In a proceeding pursuant to Mental Hygiene Law article 81, the co-guardians for the personal needs and property management of their incapacitated son appeal from an order of the Supreme Court, Kings County (Patterson, J.), dated March 27, 2008, which denied their motion, in effect, to terminate the guardianship and a supplemental needs trust, for a final accounting of the guardianship and the trust, and to fix an attorney's fee.
Published by New York State Law Reporting Bureau pursuant to Judiciary Law § 431.
This opinion is uncorrected and subject to revision before publication in the Official Reports.
ROBERT A. SPOLZINO, J.P., JOSEPH COVELLO, DANIEL D. ANGIOLILLO & THOMAS A. DICKERSON, JJ.
ORDERED that the order is modified, on the facts and in the exercise of discretion, by deleting the provisions thereof denying those branches of the motion which were to terminate the guardianship, for a final accounting thereon, and to fix an attorney's fee, and substituting therefor a provision granting those branches of the motion; as so modified, the order is affirmed, without costs or disbursements, and the matter is remitted to the Supreme Court, Kings County, to direct the filing of final accountings by the appellants in their capacity as co-guardians of the person and property of their son, for a determination of an appropriate attorney's fee, and, upon approval of the appellants' final accountings, for the entry of judgment terminating the New York guardianship.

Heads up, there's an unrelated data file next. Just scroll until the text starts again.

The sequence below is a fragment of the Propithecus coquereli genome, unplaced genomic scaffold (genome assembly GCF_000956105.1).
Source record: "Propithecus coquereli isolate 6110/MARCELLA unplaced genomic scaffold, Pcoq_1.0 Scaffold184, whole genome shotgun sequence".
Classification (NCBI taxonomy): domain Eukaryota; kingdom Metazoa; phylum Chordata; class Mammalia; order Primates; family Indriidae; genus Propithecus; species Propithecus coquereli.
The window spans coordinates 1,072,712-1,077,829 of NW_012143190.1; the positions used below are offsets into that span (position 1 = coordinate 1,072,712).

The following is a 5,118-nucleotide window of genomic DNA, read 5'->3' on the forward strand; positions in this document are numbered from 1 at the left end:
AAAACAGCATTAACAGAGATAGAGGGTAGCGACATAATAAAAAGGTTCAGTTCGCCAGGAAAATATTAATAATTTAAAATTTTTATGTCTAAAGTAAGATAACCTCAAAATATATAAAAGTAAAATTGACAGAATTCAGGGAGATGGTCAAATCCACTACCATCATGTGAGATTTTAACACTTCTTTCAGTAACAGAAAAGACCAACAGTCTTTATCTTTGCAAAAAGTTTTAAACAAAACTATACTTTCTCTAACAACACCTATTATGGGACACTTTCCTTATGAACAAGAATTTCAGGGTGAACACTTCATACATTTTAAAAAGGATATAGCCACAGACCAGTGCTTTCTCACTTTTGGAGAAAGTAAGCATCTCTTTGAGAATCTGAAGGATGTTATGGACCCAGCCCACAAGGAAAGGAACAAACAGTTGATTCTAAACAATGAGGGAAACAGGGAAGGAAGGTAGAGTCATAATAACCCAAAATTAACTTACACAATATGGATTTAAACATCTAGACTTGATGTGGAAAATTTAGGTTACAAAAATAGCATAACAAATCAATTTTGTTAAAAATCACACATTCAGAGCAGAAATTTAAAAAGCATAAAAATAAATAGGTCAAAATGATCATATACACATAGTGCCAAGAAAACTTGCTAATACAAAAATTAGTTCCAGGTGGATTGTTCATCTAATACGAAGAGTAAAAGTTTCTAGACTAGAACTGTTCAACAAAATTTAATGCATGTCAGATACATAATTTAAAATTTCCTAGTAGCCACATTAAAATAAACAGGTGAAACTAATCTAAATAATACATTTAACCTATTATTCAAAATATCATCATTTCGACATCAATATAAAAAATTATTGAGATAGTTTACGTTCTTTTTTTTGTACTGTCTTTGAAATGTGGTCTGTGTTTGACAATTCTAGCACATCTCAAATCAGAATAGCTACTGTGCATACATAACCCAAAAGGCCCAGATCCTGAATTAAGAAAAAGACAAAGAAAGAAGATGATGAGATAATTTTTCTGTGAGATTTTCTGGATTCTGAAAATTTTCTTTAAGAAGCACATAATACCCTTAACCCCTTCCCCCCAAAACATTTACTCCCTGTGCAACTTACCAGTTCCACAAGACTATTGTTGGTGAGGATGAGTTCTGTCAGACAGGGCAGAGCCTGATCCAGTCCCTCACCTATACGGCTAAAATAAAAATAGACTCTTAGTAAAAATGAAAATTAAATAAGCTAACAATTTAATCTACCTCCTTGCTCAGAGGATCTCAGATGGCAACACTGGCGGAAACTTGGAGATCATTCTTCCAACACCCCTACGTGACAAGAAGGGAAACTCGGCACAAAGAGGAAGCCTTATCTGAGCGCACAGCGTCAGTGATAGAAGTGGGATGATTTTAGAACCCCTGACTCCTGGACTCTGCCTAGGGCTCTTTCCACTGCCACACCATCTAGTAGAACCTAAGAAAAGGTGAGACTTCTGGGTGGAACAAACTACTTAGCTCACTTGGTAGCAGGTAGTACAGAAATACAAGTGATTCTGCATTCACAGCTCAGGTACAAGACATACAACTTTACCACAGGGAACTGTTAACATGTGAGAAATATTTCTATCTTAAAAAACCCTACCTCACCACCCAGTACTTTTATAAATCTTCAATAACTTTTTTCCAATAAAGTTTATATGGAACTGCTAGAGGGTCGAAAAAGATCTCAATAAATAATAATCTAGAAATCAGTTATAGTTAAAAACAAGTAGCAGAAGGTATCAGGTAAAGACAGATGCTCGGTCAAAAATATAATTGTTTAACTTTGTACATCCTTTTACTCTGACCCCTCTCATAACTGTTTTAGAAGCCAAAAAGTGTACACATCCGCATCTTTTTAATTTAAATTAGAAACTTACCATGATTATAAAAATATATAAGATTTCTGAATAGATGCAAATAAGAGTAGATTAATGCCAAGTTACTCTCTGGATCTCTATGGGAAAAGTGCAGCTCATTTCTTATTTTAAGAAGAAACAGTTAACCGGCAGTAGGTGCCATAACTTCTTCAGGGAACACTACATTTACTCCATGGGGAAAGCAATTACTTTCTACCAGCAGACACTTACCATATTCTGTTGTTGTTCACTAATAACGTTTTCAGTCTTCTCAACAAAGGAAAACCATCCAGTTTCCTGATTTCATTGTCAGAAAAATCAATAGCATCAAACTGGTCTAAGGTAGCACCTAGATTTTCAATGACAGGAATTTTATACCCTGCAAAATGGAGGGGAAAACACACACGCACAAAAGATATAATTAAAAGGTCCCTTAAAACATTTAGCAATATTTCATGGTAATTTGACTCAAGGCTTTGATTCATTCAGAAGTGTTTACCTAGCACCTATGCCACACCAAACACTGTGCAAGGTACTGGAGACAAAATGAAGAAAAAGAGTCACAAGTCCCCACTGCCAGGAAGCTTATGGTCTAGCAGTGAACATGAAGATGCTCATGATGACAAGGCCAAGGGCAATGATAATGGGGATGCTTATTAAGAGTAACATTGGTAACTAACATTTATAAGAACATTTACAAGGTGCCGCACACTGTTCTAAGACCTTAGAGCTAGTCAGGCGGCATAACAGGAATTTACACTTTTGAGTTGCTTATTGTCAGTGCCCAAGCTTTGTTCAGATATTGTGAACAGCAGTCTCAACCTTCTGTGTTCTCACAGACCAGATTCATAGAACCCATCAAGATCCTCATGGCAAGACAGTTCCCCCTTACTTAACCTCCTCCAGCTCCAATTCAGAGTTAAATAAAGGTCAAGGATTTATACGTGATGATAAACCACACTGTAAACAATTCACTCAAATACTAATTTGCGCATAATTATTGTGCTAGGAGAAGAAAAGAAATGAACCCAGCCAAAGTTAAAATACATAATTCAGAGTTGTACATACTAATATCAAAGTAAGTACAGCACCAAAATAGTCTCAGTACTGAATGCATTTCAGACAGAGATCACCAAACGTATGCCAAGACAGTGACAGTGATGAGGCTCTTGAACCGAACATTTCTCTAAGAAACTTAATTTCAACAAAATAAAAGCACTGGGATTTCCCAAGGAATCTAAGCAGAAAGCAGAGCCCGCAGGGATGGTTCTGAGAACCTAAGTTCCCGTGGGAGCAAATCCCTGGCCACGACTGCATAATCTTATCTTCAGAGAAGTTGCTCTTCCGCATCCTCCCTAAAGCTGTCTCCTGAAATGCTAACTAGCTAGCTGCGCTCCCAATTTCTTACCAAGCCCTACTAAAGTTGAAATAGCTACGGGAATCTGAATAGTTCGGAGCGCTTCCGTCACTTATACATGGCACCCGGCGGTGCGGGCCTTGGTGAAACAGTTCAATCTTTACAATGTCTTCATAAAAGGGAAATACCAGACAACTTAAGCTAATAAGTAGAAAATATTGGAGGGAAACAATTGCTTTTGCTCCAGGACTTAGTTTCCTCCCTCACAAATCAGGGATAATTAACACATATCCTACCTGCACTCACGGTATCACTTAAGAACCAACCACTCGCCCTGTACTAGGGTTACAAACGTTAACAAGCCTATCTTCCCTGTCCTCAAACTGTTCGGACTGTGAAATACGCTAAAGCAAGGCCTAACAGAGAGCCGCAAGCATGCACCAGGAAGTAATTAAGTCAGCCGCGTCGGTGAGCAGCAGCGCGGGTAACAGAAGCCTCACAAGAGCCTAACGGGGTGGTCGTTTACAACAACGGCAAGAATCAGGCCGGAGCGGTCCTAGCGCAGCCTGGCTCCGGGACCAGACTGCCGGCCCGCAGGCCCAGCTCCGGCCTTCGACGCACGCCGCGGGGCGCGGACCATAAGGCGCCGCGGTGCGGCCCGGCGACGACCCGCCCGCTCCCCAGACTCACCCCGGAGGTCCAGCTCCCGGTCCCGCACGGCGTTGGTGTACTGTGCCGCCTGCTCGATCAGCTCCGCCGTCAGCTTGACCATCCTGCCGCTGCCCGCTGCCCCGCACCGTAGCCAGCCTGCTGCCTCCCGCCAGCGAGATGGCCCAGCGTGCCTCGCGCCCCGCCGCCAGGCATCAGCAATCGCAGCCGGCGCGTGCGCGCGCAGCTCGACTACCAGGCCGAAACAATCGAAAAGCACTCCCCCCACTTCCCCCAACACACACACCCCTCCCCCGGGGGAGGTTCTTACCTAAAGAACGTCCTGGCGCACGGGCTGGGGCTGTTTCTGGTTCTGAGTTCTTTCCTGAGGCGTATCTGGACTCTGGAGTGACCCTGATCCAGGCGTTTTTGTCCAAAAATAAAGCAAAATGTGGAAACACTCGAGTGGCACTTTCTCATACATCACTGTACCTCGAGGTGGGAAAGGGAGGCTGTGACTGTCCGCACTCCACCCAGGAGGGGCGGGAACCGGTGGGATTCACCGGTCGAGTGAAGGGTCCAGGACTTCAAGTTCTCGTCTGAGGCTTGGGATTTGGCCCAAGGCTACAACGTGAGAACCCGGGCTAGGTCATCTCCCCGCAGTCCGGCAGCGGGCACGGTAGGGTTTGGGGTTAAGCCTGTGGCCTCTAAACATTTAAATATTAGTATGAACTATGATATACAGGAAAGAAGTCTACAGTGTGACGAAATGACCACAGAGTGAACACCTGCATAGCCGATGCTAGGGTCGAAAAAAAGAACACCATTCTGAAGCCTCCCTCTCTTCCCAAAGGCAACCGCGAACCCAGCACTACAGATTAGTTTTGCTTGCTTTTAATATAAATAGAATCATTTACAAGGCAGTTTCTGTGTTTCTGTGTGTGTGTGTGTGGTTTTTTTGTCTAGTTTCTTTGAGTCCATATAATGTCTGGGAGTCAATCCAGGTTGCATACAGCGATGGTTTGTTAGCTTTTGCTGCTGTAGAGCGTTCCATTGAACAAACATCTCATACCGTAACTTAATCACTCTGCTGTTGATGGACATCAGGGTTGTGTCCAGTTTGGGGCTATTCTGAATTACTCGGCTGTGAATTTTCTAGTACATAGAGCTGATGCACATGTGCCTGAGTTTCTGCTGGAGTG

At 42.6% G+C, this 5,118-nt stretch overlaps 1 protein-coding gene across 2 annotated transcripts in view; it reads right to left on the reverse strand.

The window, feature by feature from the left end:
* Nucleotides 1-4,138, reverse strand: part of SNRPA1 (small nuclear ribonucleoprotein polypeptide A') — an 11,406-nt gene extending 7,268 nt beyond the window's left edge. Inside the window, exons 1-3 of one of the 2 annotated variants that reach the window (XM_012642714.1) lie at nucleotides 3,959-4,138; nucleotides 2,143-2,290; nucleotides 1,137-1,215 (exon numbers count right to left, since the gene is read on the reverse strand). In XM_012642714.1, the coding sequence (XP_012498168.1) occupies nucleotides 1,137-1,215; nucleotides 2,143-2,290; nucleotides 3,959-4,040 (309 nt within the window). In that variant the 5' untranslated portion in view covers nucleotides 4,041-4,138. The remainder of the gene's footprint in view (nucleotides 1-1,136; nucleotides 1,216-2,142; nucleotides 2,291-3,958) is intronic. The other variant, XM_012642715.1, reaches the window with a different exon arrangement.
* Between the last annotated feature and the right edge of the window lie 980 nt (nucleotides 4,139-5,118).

The appellants petitioned for, and were granted, guardianship of their incapacitated son in a proceeding in Kings County. All of the child's property, including a sizable medical malpractice settlement, was placed in a supplemental needs trust. The appellants then moved their family to Israel to fulfill a professed desire to raise their family in a more supportive religious environment (see Mental Hygiene Law § 81.22). The appellants state that they subsequently petitioned for, and were granted, guardianship of the person and property of their son by the Family Court in Nazareth, Israel.
The circumstances that gave rise to the necessity for a guardian of the property of the child were satisfied with the creation of the supplemental needs trust. The child remains incapacitated, but a guardianship of his person has been issued in Israel, the jurisdiction where he and his family are now domiciled. There is, therefore, no longer a necessity for a New York guardianship of the person of the child (see Mental Hygiene Law § 81.36). It would be impractical and unnecessary for a New York court and Court Examiner to provide duplicate supervision of the guardianship of a child in a foreign land. Thus, the Supreme Court improvidently exercised its discretion in denying those branches of the motion which were to terminate the New York guardianship, for a final accounting thereon, and to fix an attorney's fee.
While the guardianship of the person and property of the child should be terminated, there is no basis on this record for the termination of the irrevocable supplemental needs trust. The Supreme Court therefore properly denied the branch of the appellants' motion which, in effect, sought to terminate the trust and have the funds transferred to them in their capacity as guardians of their son's property in Israel. The trustee's powers and responsibilities shall continue in accordance with the terms of the trust and the provisions of the guardianship judgment.
SPOLZINO, J.P., COVELLO, ANGIOLILLO and DICKERSON, JJ., concur.
© 1992-2009 VersusLaw ...